Today is my mother’s 60th birthday. This fact boggles the mind. It’s the most natural thing in the world for other people to turn 60—to pass the chronological demarcation line from middle age into old age—it startles me that the same thing should happen to my Mom, and that it should happen so suddenly, so unobtrusively, and with such finality.
Much of this has to do with the fact that my mother’s (massive, monumental, monolithic) presence in my life has a timeless quality to it. My sense of the passage of the years—the transition from childhood to adulthood—has been dulled by the steadfastness of my mother’s regard. It doesn’t matter that I’m nearly thirty years old, that I’ve traveled the world, that I’ve had a number of degrees and a matching number of careers—my mother will, without hesitation, ring to remind me to pack an umbrella, to bring extra cash, and to never, ever, scrimp on food.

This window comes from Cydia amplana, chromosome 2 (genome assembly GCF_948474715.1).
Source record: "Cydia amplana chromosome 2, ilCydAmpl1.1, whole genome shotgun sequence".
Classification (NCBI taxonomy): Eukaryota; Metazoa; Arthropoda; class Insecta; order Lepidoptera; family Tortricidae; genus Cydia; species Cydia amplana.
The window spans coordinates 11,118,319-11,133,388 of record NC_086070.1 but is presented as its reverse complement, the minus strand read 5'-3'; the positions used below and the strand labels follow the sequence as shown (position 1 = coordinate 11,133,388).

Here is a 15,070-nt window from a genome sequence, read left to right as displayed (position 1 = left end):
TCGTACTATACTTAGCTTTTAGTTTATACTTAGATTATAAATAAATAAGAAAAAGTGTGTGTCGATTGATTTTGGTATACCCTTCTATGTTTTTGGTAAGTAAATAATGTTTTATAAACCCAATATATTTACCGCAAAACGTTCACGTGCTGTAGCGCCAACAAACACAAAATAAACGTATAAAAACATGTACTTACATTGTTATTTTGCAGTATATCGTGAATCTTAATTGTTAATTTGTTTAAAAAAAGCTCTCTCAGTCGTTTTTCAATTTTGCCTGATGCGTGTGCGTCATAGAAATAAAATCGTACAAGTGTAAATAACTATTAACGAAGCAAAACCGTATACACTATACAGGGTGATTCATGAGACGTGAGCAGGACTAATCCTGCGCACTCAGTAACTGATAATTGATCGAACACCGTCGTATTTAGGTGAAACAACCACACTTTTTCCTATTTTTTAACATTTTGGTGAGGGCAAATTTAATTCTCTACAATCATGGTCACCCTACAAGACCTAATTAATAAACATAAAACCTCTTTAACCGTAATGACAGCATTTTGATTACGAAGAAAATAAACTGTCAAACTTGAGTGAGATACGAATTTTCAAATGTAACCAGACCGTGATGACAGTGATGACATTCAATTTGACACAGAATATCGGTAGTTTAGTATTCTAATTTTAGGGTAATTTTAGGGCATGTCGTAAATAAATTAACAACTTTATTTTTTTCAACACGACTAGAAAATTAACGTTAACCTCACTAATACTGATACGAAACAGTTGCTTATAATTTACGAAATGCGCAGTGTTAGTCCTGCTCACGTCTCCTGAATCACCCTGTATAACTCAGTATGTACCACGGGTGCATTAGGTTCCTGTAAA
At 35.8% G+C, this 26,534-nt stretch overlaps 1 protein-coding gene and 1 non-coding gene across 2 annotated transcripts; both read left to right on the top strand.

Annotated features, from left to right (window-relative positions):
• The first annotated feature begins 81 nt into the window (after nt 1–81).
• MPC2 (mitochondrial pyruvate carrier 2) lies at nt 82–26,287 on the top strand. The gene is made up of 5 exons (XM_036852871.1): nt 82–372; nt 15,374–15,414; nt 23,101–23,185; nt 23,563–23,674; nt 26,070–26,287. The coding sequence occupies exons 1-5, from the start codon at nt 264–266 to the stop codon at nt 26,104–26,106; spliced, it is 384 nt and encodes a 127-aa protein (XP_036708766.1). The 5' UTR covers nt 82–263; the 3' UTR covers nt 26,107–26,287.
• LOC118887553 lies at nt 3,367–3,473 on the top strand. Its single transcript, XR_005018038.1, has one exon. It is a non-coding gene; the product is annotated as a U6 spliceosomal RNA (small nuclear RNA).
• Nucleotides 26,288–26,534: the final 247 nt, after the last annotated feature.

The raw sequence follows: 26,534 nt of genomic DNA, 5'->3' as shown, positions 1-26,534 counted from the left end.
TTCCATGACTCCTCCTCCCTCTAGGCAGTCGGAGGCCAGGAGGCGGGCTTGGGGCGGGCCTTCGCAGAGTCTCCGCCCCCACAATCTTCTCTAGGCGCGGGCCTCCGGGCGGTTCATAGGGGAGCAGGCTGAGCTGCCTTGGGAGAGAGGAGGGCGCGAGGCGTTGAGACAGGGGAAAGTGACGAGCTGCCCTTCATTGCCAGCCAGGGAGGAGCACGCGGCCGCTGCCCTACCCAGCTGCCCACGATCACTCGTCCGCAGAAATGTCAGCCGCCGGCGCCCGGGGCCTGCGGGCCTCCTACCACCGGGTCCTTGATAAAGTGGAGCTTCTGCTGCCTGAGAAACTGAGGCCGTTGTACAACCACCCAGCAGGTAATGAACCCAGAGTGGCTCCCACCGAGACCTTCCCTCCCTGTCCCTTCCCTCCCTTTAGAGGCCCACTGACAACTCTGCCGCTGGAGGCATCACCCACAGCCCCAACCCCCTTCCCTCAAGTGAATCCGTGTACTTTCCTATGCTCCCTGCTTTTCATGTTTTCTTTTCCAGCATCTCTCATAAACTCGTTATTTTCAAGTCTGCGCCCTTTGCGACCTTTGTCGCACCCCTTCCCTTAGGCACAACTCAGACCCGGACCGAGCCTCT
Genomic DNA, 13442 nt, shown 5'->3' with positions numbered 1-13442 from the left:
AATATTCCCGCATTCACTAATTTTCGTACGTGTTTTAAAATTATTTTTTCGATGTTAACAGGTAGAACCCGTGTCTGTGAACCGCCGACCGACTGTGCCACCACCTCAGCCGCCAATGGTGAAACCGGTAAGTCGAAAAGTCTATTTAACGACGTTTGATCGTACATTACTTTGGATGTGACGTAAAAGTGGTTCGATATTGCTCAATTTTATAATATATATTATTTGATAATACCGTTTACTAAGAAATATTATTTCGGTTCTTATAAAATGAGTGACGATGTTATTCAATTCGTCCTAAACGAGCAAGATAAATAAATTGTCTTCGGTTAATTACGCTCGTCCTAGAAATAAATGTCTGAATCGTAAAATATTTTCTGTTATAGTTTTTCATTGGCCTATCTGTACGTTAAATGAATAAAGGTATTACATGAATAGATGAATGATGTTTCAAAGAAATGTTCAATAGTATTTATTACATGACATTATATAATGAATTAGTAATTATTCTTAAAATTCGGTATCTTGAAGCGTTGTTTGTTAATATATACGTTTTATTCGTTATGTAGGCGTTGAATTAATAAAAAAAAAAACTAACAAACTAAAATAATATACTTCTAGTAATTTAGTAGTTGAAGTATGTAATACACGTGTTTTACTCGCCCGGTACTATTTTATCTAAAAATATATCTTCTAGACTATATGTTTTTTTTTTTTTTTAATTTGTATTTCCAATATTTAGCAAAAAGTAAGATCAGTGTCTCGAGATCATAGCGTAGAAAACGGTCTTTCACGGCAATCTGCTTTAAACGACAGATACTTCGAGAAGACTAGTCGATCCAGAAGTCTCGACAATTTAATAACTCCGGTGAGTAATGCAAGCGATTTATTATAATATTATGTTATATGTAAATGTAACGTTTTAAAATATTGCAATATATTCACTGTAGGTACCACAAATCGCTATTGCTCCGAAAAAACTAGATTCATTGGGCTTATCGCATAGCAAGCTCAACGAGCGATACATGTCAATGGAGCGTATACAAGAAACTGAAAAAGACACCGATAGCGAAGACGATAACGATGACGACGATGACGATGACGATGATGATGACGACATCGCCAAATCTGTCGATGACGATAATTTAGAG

(And it’s not because she doesn’t trust me, but because the enormity of her love—for me and for my siblings—demands expression. It finds its outlets in the most mundane of concerns, in the minutiae of everyday life, in the very things that she knows, deep down, she’s already trained us for. In recent years, she’s restrained herself—and that restraint is an even greater testimony of her love.)
I cannot even begin to assess how much of my life today still depends on my mother’s devotion. So much of my sense of security and peace of mind derives from knowing that she’s there for me and that, no matter what happens and no matter where I go, I will be loved and cherished for as long as she exists. So I really don’t care that she’ll ring me on occasion to tell me the same old things—those “same old things” have often been my only anchor during some very tempestuous times.
So: Happy, happy birthday, Mom. I am who I am because of you, and I’ll never tire of saying it. I’m proud to be your kid, and, I love you.